“And you know he stayed at the Riviera Hotel down at Beauty Point where my dad was staying, and he was always there for him.
“When we got out [of the mine], he stayed around for days, just to make sure we were getting along. He could have shot through, like everyone else, but he stayed.”
These years later, Webb and his wife remain close with Shorten and enjoy time with both him and his wife Chloe.
Webb, who finds it hard to get steady work these days, says Shorten listens to him when he gets into a rant about the challenges facing working Australians and those facing financial hardship.
Shorten cops it to his face. Each time the Webbs travel to Melbourne, they stay with the Shortens in their Moonee Ponds home.
And on Anzac Day and May 9, Brant Webb gets a call from Bill Shorten.
The previously unreported friendship between a former hard rock miner and the new prime minister says something about Shorten’s ability to form relationships across social and political divides.
It was on show, indeed, during the Beaconsfield episode. At the end of the first week, with nothing to report, Shorten returned to Melbourne. The next evening, Webb and Russell were discovered to be alive.
Shorten rang a friend to beg the use of his private jet so he could hurtle back to the Tasmanian town. The friend was the “cardboard billionaire” Dick Pratt, then among the richest people in Australia, who would die in 2009.
That the AWU man had such a friend was no surprise to those around Melbourne who had known Shorten for a while, and who had come to accept his unorthodox networking.
He was best man to John Roskam, a fellow with the extremely conservative Institute of Public Affairs, who was a classmate at Xavier College. Shorten’s first wife, Deb, was the daughter of former Liberal MP and multi-millionaire Julian Beale, who became a confidant. Shorten made these relationships work while also knocking around with the hard men of the labour movement. His own great-uncle and mentor Bert Nolan, was a former official in the militant Seamen’s Union, and he took advice from former prime minister Bob Hawke and former ACT chief Bill Kelty. Years later, Liberal PM and multi-millionaire Malcolm Turnbull tried to upset Shorten by accusing him of hypocrisy for mixing with the wealthy and “selling out his union members”.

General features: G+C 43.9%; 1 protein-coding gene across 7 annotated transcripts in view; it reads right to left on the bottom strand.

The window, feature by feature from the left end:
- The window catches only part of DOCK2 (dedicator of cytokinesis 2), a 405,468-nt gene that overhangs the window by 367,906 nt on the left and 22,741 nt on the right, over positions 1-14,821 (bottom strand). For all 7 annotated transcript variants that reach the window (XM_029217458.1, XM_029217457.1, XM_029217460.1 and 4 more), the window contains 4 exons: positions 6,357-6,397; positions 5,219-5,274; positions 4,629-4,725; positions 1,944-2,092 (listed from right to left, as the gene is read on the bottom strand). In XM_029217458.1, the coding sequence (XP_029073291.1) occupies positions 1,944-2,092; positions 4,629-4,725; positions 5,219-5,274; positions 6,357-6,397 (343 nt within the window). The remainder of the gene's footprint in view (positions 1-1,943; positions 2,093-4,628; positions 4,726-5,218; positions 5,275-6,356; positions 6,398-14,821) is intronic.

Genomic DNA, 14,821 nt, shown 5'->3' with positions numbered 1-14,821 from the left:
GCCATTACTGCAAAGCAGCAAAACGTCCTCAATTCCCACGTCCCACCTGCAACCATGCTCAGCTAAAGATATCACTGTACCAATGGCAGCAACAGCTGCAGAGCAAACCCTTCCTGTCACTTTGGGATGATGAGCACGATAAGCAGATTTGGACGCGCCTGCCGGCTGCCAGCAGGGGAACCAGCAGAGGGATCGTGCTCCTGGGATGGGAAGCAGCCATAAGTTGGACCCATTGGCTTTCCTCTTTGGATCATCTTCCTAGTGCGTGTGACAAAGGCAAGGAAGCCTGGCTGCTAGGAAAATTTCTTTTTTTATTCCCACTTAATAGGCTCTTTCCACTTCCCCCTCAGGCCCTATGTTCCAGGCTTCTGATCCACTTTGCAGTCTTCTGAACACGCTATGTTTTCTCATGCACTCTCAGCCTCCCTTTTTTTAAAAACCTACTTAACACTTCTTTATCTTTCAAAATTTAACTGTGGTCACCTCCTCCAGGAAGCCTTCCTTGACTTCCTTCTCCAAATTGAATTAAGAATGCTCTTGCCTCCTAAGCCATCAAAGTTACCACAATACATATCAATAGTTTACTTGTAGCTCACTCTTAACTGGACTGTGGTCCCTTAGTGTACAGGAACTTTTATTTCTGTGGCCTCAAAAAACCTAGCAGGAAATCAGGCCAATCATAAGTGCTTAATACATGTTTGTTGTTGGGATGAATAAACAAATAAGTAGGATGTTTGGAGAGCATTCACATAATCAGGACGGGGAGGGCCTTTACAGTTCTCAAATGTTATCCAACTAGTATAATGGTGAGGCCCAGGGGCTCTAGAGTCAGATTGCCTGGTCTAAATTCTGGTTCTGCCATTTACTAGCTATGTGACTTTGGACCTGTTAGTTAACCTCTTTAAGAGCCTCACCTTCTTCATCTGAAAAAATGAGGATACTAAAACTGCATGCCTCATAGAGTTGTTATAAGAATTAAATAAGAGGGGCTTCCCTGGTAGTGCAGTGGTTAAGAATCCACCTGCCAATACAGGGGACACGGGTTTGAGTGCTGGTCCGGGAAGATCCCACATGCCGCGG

“There was never a union leader in Melbourne that tucked his knees under more billionaire’s tables than the Leader of the Opposition,” Turnbull said. It was true, but it hadn’t really mattered for years: Shorten flaunted his connections.
But what of the charge of cynically using Beaconsfield to launch a political career?
In fact, for those of us who were in Beaconsfield during the long days when Webb and Russell were all but presumed dead, and the week when the nation held its breath, knowing they could perish any moment, Shorten’s role at Beaconsfield proved critical.
He took over regular briefings for the media, freeing up the harried mine manager, Matthew Gill, for the urgent work of overseeing the rescue.
Reporters found they could rely on Shorten’s information – he got it direct from the miners working on the rescue a kilometre below. Suspicious of outsiders and the gathering multitudes of reporters and camera crews, the miners would speak only among themselves… and to Shorten. He was their union chief, and he wore a union bomber jacket.
On May 9, 2006, Brant Webb and Todd Russell emerged into the light, blinking and punching the air.
And now, Bill Shorten, having survived 13 years of conjecture about his motives for all sorts of behaviour, not least of which was his part in the removal of two prime ministers, Kevin Rudd and Julia Gillard, is poised to finally emerge into the light, too.
“Yeah, what you’ve got to do is be patient and try not to panic,” Brant Webb told me years ago when I asked how he had lived trapped through those endless hours from Anzac Day to May 9.
And what of the friendship between the Webbs and the Shortens?
“I’ve told Bill that when if gets to The Lodge, we’ll bring up the camper and toss an electric lead in through the window and stay for a while,” Webb chortles.
You wouldn’t put it past him.
Tony Wright is the author of Bad Ground: Inside the Beaconsfield Mine Rescue (Pier 9).
Tony Wright is the associate editor and special writer for The Age and The Sydney Morning Herald.